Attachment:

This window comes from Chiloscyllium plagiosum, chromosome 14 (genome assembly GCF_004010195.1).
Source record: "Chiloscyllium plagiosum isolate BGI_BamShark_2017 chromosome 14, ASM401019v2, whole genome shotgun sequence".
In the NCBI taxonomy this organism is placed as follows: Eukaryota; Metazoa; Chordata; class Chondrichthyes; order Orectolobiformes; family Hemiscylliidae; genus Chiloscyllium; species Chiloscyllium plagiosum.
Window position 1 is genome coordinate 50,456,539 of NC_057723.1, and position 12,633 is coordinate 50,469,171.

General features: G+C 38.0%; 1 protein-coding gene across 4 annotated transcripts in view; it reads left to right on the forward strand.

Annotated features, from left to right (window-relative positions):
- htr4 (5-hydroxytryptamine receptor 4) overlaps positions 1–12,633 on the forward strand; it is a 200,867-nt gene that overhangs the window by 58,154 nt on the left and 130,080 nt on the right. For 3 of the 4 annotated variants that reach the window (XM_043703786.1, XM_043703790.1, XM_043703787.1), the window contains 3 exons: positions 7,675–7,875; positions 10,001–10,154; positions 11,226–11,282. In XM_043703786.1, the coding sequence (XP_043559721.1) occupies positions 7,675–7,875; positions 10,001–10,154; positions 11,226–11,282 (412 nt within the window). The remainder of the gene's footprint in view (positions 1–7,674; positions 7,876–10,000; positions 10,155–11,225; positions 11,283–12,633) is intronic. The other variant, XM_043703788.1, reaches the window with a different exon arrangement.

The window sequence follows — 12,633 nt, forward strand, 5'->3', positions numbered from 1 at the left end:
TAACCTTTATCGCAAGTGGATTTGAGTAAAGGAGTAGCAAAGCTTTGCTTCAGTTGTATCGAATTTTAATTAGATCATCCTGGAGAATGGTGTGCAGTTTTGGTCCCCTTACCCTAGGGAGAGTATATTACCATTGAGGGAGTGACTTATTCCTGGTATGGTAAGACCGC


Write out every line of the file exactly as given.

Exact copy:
This window comes from Chiloscyllium plagiosum, chromosome 14 (genome assembly GCF_004010195.1).
Source record: "Chiloscyllium plagiosum isolate BGI_BamShark_2017 chromosome 14, ASM401019v2, whole genome shotgun sequence".
In the NCBI taxonomy this organism is placed as follows: Eukaryota; Metazoa; Chordata; class Chondrichthyes; order Orectolobiformes; family Hemiscylliidae; genus Chiloscyllium; species Chiloscyllium plagiosum.
Window position 1 is genome coordinate 50,456,539 of NC_057723.1, and position 12,633 is coordinate 50,469,171.

General features: G+C 38.0%; 1 protein-coding gene across 4 annotated transcripts in view; it reads left to right on the forward strand.

Annotated features, from left to right (window-relative positions):
- htr4 (5-hydroxytryptamine receptor 4) overlaps positions 1–12,633 on the forward strand; it is a 200,867-nt gene that overhangs the window by 58,154 nt on the left and 130,080 nt on the right. For 3 of the 4 annotated variants that reach the window (XM_043703786.1, XM_043703790.1, XM_043703787.1), the window contains 3 exons: positions 7,675–7,875; positions 10,001–10,154; positions 11,226–11,282. In XM_043703786.1, the coding sequence (XP_043559721.1) occupies positions 7,675–7,875; positions 10,001–10,154; positions 11,226–11,282 (412 nt within the window). The remainder of the gene's footprint in view (positions 1–7,674; positions 7,876–10,000; positions 10,155–11,225; positions 11,283–12,633) is intronic. The other variant, XM_043703788.1, reaches the window with a different exon arrangement.

The window sequence follows — 12,633 nt, forward strand, 5'->3', positions numbered from 1 at the left end:
TAACCTTTATCGCAAGTGGATTTGAGTAAAGGAGTAGCAAAGCTTTGCTTCAGTTGTATCGAATTTTAATTAGATCATCCTGGAGAATGGTGTGCAGTTTTGGTCCCCTTACCCTAGGGAGAGTATATTACCATTGAGGGAGTGACTTATTCCTGGTATGGTAAGACCGC